Berkeley, CA: University of California Berkeley School of Optometry Deborah Orel-Bixler, PhD, OD (PI/GSE); Pamela Qualley, MA (PC); Dru Howard (BPC/PL); Lempi Miller Suzuki (BPC); Sarah Fisher, PhD, OD (GSE); Darlene Fong, OD (GSE); Sara Frane, OD (GSE); Cindy Hsiao-Threlkeld, OD (GSE); Selim Koseoglu, MD (GSE); A. Mika Moy, OD (GSE); Sharyn Shapiro, OD (GSE); Lisa Verdon, OD (GSE); Tonya Watson, OD (GSE); Sean McDonnell (LS/VD); Erika Paez (LS); Darlene Sloan (LS); Evelyn Smith (LS); Leticia Soto (LS); Robert Prinz (LS); Joan Edelstein, RN (NS); Beatrice Moe, RN (NS).
Boston, MA: New England College of Optometry. Bruce Moore, OD (PI/GSE); Joanne Bolden (PC); Sandra Umaþa (PC/LS/PL); Amy Silbert (BPC); Nicole Quinn, OD (GSE); Heather Bordeau, OD (GSE); Nancy Carlson, OD (GSE); Amy Croteau, OD (GSE); Micki Flynn, OD (GSE); Barry Kran, OD (GSE); Jean Ramsey, MD (GSE); Melissa Suckow, OD (GSE); Erik Weissberg, OD (GSE); Marthedala Chery (LS/PL); Maria Diaz (LS); Leticia Gonzalez (LS/PL); Edward Braverman (LS/VD); Rosalyn Johnson (LS/PL); Charlene Henderson (LS/PL); Maria Bonila (PL); Cathy Doherty, RN (NS); Cynthia Peace-Pierre, RN (NS); Ann Saxbe, RN (NS); Vadra Tabb, RN (NS).
Columbus, OH: The Ohio State University College of Optometry. Paulette Schmidt OD, MS (PI); Marjean Taylor Kulp, OD, MS (coinvestigator/GSE); Molly Biddle, MA (PC); Jason Hudson (BPC); Melanie Ackerman, OD (GSE); Sandra Anderson, OD(GSE); Michael Earley, OD, PhD (GSE); Kristyne Edwards, OD, MS (GSE); Nancy Evans, OD (GSE); Heather Gebhart, OD (GSE); Jay Henry, OD, MS (GSE); Richard Hertle, MD(GSE); Jeffrey Hutchinson, DO (GSE); LeVelle Jenkins, OD (GSE); Andrew Toole, OD, MS (GSE); Keith Johnson (LS/VD); Richard Shoemaker (VD); Rita Atkinson (LS); Fran Hochstedler (LS); Tonya James (LS); Tasha Jones (LS); June Kellum (LS); Denise Martin (LS); Christina Dunagan, RN (NS); Joy Cline, RN (NS); Sue Rund, RN (NS).
Philadelphia, PA: Pennsylvania College of Optometry: Elise Ciner, OD (PI/GSE); Angela Duson (PC/LS); Lydia Parke (BPC); Mark Boas, OD (GSE); Shannon Burgess, OD (GSE); Penelope Copenhaven, OD (GSE); Ellie Francis, PhD, OD (GSE); Michael Gallaway, OD (GSE); Sheryl Menacker, MD (GSE); Graham Quinn, MD, MSCE (GSE); Janet Schwartz, OD (GSE); Brandy Scombordi-Raghu, OD (GSE); Janet Swiatocha, OD (GSE); Edward Zikoski, OD (GSE); Leslie Kennedy (LS/PL); Rosemary Little (LS/PL); Geneva Moss (LS/PL); Latricia Rorie (LS); Shirley Stokes (LS/PL); Jose Figueroa (LS/VD); Eric Nesmith (LS); Gwen Gold (BPC/NHC/PL); Ashanti Carter (PL); David Harvey (LS/VD); Sandra Hall, RN (NS); Lisa Hildebrand, RN (NS); Margaret Lapsley, RN (NS); Cecilia Quenzer, RN (NS); Lynn Rosenbach, RN (NHC/NS).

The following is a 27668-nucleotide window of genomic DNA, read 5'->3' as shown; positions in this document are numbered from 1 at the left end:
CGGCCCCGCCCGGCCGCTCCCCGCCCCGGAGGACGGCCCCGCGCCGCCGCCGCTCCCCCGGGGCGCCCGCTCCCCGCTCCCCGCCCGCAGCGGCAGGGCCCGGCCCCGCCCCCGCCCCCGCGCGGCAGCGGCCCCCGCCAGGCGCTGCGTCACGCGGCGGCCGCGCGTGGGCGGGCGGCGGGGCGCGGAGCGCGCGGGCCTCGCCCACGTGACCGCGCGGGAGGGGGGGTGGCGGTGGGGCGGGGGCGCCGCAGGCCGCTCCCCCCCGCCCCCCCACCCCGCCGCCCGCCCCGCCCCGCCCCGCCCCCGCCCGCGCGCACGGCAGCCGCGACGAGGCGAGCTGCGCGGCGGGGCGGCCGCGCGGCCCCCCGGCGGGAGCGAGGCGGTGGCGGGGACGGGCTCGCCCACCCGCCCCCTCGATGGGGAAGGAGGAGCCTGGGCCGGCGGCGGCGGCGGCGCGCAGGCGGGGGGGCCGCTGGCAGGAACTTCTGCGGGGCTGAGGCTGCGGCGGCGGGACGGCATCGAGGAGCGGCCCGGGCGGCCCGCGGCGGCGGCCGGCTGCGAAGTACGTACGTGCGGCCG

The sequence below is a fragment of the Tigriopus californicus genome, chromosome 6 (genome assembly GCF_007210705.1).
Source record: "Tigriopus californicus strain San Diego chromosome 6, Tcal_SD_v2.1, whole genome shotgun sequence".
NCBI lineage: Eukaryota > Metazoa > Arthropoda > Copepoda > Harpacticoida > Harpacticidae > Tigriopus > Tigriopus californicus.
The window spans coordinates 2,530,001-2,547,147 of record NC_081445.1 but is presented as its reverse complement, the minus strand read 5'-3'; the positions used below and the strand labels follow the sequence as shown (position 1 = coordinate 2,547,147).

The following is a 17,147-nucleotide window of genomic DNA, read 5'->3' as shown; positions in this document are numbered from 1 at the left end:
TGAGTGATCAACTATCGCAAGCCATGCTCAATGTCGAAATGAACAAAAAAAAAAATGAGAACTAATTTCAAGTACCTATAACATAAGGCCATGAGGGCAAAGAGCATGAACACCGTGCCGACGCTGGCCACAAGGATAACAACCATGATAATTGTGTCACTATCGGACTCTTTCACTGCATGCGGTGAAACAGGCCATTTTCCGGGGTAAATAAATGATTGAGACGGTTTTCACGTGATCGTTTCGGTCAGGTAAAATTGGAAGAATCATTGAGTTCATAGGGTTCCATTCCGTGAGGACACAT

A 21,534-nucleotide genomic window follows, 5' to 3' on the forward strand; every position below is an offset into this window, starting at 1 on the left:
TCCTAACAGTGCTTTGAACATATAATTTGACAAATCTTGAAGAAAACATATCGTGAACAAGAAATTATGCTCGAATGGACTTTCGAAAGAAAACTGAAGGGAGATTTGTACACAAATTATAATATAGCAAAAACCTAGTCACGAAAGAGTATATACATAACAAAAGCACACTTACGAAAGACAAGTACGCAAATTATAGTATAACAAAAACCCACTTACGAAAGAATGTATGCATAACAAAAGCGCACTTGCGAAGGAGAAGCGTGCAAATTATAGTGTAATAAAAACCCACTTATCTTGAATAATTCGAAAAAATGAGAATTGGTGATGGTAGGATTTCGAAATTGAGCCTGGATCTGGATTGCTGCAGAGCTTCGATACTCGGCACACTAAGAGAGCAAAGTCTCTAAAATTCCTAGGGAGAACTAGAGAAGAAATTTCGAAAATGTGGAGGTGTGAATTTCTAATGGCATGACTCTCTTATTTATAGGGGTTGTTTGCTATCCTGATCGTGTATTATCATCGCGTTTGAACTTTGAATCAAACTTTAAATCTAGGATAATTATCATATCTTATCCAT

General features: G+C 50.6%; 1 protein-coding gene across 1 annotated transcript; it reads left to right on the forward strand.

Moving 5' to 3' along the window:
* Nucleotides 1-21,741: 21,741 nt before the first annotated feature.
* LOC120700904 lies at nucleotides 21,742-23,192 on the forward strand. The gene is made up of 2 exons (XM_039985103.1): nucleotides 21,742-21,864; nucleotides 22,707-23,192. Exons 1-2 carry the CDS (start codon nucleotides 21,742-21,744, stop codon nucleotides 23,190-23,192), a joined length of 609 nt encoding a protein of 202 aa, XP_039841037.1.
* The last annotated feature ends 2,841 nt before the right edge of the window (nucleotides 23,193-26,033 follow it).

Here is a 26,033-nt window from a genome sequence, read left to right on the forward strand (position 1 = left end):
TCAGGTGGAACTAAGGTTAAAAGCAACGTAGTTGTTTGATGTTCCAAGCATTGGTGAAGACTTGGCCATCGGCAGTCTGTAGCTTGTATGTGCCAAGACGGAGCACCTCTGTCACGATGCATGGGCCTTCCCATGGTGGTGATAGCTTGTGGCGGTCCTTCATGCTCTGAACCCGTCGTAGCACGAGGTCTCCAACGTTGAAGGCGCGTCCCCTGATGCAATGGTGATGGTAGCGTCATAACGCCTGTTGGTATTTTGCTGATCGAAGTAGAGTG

Tahlequah, OK: Northeastern State University College of Optometry Lynn Cyert, PhD, OD (PI/GSE); Linda Cheatham (PC/VD); Anna Chambless (BPC/PL); Colby Beats, OD (GSE); Jerry Carter, OD (GSE); Debbie Coy, OD (GSE); Jeffrey Long, OD (GSE); Shelly Rice, OD (GSE); Shelly Dreadfulwater, (LS/PL); Cindy McCully (LS/PL); Rod Wyers (LS/VD); Ramona Blake (LS/PL); Jamey Boswell (LS/PL); Anna Brown (LS/PL); Jeff Fisher, RN (NS); Jody Larrison, RN (NS).
Study Center: The Ohio State University College of Optometry, Columbus, OH Paulette Schmidt, OD, MS (PI); Beth Haas (study coordinator).
Coordinating Center: University of Pennsylvania, Department of Ophthalmology, Philadelphia, PA: Maureen Maguire, PhD (PI); Agnieshka Baumritter, MA (project director); Mary Brightwell-Arnold (systems analyst); Christine Holmes (AA); Andrew James (PR); Aleksandr Khvatov (PR); Lori O’Brien (AA); Ellen Peskin, MA (project director); Claressa Whearry (AA); Gui-shuang Ying, PhD (biostatistician).
National Eye Institute, Bethesda, MD: Maryann Redford, DDS, MPH
This study is supported by grants from the National Eye Institute, National Institutes of Health, Department of Health and Human Services, Bethesda, MD: U10EY12534; U10EY12545; U10EY12547; U10EY12550; U10EY12644; U10EY12647; U10EY12648; R21EY018908.
Presented in part at the Annual Meeting of the Association for Research in Vision and Ophthalmology, Fort Lauderdale, FL, May 8, 2012.
Received February 21, 2013; accepted May 16, 2013.
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Keywords:© 2013 American Academy of Optometry
refractive error; intertester agreement; preschool vision screening